Aside from making the principle of solidarity the basis for his whole economic schema, there is a remarkably persistent concordance throughout between Pesch’s approach to the economic order and the teaching of the present Pope.10 That became especially apparent in the Pontiff’s first social encyclical, Laborem Exercens which one German scholar has already recognized as clearly Peschian.11For example, Pesch began his monumental work, with the topical heading: Man as the Lord of the World in Accordance with God’s Command. John Paul II prefaced his encyclical with a statement that is similar in its essence: ” Man is made to be in the visible universe an image and likeness of God Himself, and he is placed in it in order to subdue the earth.” The Pope then proceeded to place the working human person at the center of economic life, which is quintessentially solidaristic economics. Pesch referred to his system alternately as the solidaristic or social system of human work. The worker, meaning any person who works for a living, whether as one who directs the work process, or as an employee, whether skilled or unskilled, who carries out directions, is represented as the ultimate source of a national economy’s well-being. That leads into the just wage doctrine which is pivotal to Pesch’s schema, as well as to that of John Paul II. The latter, in discussing ‘Just remuneration for work done,” goes so far as to propose that, “the justice of a socioeconomic system and, in each case, its just functioning, deserve in the final analysis to be evaluated by the way in which man’s work is properly remunerated in the system” (LE 19).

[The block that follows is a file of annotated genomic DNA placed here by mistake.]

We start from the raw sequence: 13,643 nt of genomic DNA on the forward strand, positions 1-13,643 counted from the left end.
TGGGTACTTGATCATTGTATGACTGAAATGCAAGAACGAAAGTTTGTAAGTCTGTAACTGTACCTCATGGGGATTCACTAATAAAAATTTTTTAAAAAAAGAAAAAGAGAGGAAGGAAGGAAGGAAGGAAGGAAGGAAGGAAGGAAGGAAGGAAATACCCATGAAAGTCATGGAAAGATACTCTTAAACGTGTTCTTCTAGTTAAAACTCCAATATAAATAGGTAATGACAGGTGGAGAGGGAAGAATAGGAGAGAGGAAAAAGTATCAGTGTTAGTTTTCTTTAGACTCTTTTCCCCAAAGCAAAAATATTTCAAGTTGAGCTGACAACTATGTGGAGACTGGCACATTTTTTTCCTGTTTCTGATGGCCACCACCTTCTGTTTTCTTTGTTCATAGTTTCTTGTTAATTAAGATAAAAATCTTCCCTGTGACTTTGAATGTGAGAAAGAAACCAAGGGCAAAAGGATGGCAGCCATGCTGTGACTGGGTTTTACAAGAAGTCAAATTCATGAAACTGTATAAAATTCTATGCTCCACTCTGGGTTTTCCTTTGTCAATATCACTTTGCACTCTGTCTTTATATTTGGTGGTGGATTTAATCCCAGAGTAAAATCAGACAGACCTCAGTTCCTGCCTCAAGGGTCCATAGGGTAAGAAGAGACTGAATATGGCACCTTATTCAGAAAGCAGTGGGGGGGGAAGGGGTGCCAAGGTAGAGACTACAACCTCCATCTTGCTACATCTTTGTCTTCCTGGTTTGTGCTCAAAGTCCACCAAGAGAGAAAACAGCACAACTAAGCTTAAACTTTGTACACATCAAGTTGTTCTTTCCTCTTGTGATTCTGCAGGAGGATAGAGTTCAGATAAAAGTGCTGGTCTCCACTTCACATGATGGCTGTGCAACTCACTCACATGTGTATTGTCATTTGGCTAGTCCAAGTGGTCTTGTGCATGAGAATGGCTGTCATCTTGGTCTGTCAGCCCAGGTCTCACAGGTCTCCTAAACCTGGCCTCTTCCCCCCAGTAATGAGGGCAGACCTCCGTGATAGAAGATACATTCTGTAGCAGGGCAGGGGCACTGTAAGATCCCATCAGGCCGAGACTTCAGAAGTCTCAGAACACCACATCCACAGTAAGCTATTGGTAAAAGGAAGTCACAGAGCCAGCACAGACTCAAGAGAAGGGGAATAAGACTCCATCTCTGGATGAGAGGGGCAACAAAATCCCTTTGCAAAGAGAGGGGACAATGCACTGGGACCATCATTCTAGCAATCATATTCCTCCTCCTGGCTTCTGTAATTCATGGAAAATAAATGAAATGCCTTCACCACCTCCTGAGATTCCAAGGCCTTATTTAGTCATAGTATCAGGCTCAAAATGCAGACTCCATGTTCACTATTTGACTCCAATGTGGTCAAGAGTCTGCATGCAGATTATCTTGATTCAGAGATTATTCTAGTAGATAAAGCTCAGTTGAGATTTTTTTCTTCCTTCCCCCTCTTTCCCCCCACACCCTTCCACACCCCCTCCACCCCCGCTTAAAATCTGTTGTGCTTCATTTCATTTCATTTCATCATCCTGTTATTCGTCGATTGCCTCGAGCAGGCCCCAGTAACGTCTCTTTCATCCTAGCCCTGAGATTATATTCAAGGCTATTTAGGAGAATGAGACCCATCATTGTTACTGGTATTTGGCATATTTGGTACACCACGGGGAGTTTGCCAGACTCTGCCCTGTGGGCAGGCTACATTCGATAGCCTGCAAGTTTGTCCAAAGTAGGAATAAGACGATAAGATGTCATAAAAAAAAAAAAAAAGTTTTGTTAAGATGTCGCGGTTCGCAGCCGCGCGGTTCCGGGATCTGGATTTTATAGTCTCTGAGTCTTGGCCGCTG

Other principles included in Pesch’s solidarist schema were already incorporated in earlier encyclicals, especially in Quadragesimo Anno. These include notably, the principle of occupational organization (also translated as”vocational groups”) which Pius XI made part and parcel of his program for reconstructing the social order. The subsidiarity principle is also clearly set forth in the Lehrbuch, although not by that specific designation, as well as in Pesch’s earlier work where he formulated his social philosophy.12